UT Southwestern physician advances diversity in medicine

The statistics can be staggering: Only two percent of doctors are black men, and fewer black men applied to medical school in 2014 than in 1978. UT Southwestern physician Dale Okorodudu recently held a Black Men in White Coats youth summit to inspire and encourage a generation of doctors as diverse as the patients they’ll care for.


[Narrator] The statistics are more promising for women. Since 1986, the number of African American medical school graduates rose 53 percent for women. But dropped 39 percent for men. In fact the report from the Association of American Medical Colleges, found the number of black male applicants to medical schools was lower in 2014 than in 1978.

[Man] Only 2 percent of doctors are black men. If you don't see it, you don't believe it exists. And that means she hit her leg

[Woman] And that's what drove UT Southwestern Medical Centers Dr. Dale Okorodudu's creation of "Black Men In White Coats." A series of short documentaries that evolved into a major community effort, to increase the number of blacks in medicine through mentorship.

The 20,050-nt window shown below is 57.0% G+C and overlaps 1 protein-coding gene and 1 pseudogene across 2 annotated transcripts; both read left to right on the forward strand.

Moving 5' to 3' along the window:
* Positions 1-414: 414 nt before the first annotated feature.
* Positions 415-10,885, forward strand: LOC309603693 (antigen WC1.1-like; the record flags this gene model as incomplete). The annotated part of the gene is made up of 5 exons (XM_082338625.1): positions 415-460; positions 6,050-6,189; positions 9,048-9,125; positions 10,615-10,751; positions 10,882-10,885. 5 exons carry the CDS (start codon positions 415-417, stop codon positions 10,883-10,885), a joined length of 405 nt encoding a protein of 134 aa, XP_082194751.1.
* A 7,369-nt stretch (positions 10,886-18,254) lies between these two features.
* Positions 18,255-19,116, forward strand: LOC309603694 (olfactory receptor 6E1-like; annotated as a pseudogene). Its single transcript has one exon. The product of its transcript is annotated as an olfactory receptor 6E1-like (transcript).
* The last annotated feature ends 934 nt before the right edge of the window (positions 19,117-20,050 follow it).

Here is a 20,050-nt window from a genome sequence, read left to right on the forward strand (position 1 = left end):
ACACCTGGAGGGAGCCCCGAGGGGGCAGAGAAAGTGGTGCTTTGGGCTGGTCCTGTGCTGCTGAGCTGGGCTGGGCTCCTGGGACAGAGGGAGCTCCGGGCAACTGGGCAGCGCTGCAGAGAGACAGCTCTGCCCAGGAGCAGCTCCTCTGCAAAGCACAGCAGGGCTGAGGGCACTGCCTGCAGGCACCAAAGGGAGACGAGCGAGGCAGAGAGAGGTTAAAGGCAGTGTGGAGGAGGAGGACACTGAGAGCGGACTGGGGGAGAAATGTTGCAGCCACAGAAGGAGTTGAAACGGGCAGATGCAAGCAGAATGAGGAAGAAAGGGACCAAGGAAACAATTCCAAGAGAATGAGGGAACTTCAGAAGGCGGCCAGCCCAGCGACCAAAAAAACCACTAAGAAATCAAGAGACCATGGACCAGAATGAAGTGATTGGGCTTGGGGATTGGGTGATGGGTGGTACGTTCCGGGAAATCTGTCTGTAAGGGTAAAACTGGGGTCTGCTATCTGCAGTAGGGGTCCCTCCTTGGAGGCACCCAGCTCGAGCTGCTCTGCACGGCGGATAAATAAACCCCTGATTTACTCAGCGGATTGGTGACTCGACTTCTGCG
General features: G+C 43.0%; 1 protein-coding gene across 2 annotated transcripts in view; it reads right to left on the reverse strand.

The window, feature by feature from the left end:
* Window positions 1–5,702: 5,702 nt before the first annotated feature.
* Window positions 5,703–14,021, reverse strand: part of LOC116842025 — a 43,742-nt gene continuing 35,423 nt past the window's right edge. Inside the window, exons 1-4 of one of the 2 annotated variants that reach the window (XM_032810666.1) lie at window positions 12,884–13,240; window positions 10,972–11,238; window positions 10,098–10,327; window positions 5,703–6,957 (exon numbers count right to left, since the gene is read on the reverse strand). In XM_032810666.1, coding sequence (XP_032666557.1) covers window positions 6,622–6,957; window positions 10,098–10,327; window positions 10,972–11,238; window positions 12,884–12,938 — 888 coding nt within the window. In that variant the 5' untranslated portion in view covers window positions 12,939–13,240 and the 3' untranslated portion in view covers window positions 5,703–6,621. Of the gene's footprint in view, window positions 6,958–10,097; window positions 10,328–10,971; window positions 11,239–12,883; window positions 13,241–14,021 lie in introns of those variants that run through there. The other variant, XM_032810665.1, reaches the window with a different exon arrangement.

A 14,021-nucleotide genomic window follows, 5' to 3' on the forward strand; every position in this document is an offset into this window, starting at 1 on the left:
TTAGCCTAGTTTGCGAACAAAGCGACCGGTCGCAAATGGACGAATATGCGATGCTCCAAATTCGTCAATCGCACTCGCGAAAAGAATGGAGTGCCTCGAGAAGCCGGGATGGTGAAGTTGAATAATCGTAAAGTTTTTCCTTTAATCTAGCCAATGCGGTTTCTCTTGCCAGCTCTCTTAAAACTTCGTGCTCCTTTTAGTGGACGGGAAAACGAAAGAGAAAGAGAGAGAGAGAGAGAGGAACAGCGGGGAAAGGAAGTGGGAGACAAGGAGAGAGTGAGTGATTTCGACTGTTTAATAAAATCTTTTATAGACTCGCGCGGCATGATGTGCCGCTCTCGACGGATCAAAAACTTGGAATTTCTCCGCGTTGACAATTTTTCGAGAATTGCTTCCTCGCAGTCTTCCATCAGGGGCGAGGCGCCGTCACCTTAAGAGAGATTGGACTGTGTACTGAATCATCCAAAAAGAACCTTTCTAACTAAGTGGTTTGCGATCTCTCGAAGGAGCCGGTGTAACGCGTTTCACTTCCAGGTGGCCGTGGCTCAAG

There is no lid on your jar.

[Narrator] This recent youth summit, attracting nearly a thousand people to UT Southwestern's campus.

For the little kids we have workshop, we have clinical skills, hands on stuff. The older kids we're doing things like anatomy lab, we're letting the guys learn CPR. And for the parents we have excellent sessions, like how to raise a doctor.

I am a mother of five and my son Marcel as early as elementary school talked about he wanted to be a doctor. And so my role as a mom is to plant that seed and to create the conditions for him to be that doctor that he wants to be.

I want to come here because, it would be a good experience for me to see other people like me, who are successful. And being in a field where they can help people.

[Woman] But judging by the crowd, the number of minorities in medicine will rise.

I'm very hopeful. I am very inspired just by walking around here today. You see so many people here, so many people with smiles on there faces, so many people wearing their little white coats. Saying, taking pictures saying, "I'm going to be a radiologist, I want to be an orthopedic surgeon." It's warm to my spirit, and it makes me hopeful for tomorrow.

[Narrator] And it's clinicians like Dr. Okorodudu, inspiring a generation of doctors as diverse, as the patients they'll care for.